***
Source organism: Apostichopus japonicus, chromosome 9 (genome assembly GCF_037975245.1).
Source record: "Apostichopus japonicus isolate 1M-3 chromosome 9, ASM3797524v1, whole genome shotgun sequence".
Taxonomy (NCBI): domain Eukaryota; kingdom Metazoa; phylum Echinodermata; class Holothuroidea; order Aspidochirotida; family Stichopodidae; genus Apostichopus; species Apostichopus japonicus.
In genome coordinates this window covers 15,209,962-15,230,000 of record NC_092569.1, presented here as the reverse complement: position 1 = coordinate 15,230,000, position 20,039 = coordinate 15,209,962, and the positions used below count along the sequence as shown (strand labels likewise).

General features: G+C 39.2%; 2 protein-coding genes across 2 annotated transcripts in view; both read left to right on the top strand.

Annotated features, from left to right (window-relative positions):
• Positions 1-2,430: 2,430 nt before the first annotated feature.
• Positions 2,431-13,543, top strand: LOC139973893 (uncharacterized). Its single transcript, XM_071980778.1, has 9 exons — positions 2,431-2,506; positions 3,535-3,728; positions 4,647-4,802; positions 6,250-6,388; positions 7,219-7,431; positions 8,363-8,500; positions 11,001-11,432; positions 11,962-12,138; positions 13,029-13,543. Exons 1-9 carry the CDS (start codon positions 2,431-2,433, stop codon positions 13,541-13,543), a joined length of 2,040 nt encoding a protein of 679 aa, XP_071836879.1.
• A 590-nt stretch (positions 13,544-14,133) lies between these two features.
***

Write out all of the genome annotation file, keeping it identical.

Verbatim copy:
Source organism: Apostichopus japonicus, chromosome 9 (genome assembly GCF_037975245.1).
Source record: "Apostichopus japonicus isolate 1M-3 chromosome 9, ASM3797524v1, whole genome shotgun sequence".
Taxonomy (NCBI): domain Eukaryota; kingdom Metazoa; phylum Echinodermata; class Holothuroidea; order Aspidochirotida; family Stichopodidae; genus Apostichopus; species Apostichopus japonicus.
In genome coordinates this window covers 15,209,962-15,230,000 of record NC_092569.1, presented here as the reverse complement: position 1 = coordinate 15,230,000, position 20,039 = coordinate 15,209,962, and the positions used below count along the sequence as shown (strand labels likewise).

General features: G+C 39.2%; 2 protein-coding genes across 2 annotated transcripts in view; both read left to right on the top strand.

Annotated features, from left to right (window-relative positions):
• Positions 1-2,430: 2,430 nt before the first annotated feature.
• Positions 2,431-13,543, top strand: LOC139973893 (uncharacterized). Its single transcript, XM_071980778.1, has 9 exons — positions 2,431-2,506; positions 3,535-3,728; positions 4,647-4,802; positions 6,250-6,388; positions 7,219-7,431; positions 8,363-8,500; positions 11,001-11,432; positions 11,962-12,138; positions 13,029-13,543. Exons 1-9 carry the CDS (start codon positions 2,431-2,433, stop codon positions 13,541-13,543), a joined length of 2,040 nt encoding a protein of 679 aa, XP_071836879.1.
• A 590-nt stretch (positions 13,544-14,133) lies between these two features.